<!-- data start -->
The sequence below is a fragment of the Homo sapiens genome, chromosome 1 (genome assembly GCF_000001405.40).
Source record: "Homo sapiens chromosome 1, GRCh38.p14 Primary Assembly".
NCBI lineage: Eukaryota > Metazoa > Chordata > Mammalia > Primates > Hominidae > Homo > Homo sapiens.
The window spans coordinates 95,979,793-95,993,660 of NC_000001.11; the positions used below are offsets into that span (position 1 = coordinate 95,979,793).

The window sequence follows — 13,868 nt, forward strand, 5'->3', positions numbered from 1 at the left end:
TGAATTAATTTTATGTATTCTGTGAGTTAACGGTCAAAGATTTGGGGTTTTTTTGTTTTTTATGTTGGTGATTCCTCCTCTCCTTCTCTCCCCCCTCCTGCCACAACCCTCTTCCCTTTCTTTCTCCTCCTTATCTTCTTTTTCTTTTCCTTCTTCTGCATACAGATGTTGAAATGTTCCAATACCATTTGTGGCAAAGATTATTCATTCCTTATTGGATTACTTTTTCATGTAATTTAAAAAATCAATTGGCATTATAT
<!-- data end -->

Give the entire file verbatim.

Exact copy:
The sequence below is a fragment of the Homo sapiens genome, chromosome 1 (genome assembly GCF_000001405.40).
Source record: "Homo sapiens chromosome 1, GRCh38.p14 Primary Assembly".
NCBI lineage: Eukaryota > Metazoa > Chordata > Mammalia > Primates > Hominidae > Homo > Homo sapiens.
The window spans coordinates 95,979,793-95,993,660 of NC_000001.11; the positions used below are offsets into that span (position 1 = coordinate 95,979,793).

The window sequence follows — 13,868 nt, forward strand, 5'->3', positions numbered from 1 at the left end:
TGAATTAATTTTATGTATTCTGTGAGTTAACGGTCAAAGATTTGGGGTTTTTTTGTTTTTTATGTTGGTGATTCCTCCTCTCCTTCTCTCCCCCCTCCTGCCACAACCCTCTTCCCTTTCTTTCTCCTCCTTATCTTCTTTTTCTTTTCCTTCTTCTGCATACAGATGTTGAAATGTTCCAATACCATTTGTGGCAAAGATTATTCATTCCTTATTGGATTACTTTTTCATGTAATTTAAAAAATCAATTGGCATTATAT